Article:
Selling up, as Private Equity and Inbound interest lures families from handing down businesses

28 September

Australian private and family business owners are twice as likely to sell up rather than hand over to the next generation compared to their international counterparts, a new report by PwC Australia has found.

PwC’s Once in a Lifetime report found 31 per cent of private and family businesses plan on selling, compared to a global average of 17 per cent.

Of those surveyed, 69 per cent of private and family business owners are planning to sell or pass on their business, that’s 350,000 businesses changing CEO or ownership.

Private and family businesses currently employ more than 3 million Australians, expected to rise to 4.5 million employees in the next 10-15 years, and contribute $600 billion, more than one third, to the nation’s GDP.

PwC Australia’s Private Leader Sanjiv Jeraj says in Australia most private and family owned businesses have been created by baby boomers who are now looking to sell as they enter their 50s and 60s.

“Culturally in Australia parents are telling their kids to go to university and get an education to look after their lives,” he says.

“Typically people have worked and they are selling their business to enjoy the fruits of their capital and will give some capital away to their kids and other family members to set them up.”

Mr Jeraj says interest is coming from inbound investors - especially Asia, private equity or large publically listed companies.

He says there has been increased interest from foreign investors into Australia’s health, services and food business sector.

“Even if they don’t sell out completely, owners are taking advantage of the opportunity to partner with Private Equity by selling down part of their ownership now and sharing in the enhanced return down the track when they sell out completely,” Mr Jeraj says.

The report found while 38 per cent of businesses want to handover the reins of the company to the next generation, 83 per cent of these did not have a succession plan in place. This is a gap at a time when 70 per cent of business transitions fail between generations, with only 5 per cent surviving to a fourth generation.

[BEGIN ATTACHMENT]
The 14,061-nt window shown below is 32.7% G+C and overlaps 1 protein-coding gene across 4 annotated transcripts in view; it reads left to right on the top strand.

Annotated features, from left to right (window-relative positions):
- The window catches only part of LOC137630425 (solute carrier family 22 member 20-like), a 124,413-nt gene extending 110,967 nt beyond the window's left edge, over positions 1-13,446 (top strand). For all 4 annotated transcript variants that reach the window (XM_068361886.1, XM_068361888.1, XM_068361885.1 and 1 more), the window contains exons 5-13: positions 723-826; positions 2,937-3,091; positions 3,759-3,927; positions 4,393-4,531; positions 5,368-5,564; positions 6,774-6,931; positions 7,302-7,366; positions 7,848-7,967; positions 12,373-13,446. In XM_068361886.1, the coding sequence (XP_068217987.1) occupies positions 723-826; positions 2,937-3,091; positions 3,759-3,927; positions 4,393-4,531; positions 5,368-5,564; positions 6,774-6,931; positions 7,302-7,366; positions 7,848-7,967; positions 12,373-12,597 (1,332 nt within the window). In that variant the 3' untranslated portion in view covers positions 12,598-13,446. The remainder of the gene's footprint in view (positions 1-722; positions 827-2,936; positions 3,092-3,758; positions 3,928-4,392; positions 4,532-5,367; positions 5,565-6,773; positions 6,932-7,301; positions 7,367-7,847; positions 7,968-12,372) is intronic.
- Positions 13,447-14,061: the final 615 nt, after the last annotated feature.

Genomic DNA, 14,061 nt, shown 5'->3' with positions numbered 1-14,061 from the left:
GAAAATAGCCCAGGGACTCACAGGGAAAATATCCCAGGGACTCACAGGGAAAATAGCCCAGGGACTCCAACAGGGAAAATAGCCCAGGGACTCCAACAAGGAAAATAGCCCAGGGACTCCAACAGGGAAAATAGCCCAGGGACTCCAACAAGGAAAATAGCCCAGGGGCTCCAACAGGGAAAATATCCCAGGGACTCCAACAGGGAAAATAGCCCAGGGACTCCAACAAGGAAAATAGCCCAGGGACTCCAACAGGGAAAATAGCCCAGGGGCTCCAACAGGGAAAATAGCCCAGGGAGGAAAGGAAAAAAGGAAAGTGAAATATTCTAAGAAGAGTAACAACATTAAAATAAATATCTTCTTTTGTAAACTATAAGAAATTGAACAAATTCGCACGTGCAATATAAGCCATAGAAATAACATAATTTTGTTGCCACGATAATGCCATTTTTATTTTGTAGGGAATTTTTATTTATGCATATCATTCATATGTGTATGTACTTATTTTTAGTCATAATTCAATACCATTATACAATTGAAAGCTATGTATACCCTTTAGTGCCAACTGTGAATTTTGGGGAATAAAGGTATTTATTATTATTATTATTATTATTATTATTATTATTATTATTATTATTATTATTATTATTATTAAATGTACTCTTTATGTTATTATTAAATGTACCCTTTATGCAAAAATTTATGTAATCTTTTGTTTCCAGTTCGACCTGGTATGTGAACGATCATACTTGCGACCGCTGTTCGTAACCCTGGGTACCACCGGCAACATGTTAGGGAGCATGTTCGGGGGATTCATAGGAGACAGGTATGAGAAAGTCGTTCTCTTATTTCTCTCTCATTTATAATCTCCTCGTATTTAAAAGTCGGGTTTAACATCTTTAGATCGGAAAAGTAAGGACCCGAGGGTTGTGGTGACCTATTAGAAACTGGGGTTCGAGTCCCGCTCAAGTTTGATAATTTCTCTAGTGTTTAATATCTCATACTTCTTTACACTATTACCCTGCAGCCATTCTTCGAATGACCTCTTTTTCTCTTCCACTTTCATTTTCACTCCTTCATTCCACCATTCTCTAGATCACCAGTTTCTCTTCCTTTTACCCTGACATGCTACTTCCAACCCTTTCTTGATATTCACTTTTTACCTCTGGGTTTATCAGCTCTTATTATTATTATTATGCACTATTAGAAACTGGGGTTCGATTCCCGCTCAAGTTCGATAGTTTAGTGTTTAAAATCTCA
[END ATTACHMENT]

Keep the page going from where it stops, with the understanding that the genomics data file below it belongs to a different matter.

It found more than 50 per cent of Australian private and family business owners view the current economic environment as a threat, while 25 per cent see government policy as a challenge.

Mr Jeraj says transferring business ownership is one of the biggest challenges facing both business owners and the broader Australian economy.

He believes Australia’s tax system also may need to be revisited to ensure it remains competitive.

“Once businesses are sold the capital realised becomes mobile, making it easy to relocate to globally competitive tax jurisdictions,” Mr Jeraj says.  

“This may result in a significant loss for the tax base in Australia.”

Mr Jeraj says if the Australian tax system is competitive, it could underpin a new wave of innovation, prosperity and growth for Australia.

Transition or sale businesses, if mishandled, it could result in significant destruction of value, erosion of the tax base, loss of employment, and in turn less money for social services such as infrastructure, hospitals and schools.

“Getting this once in a lifetime intergenerational transition right is in everyone’s interest,” Mr Jeraj says.

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Stacey O'Dea

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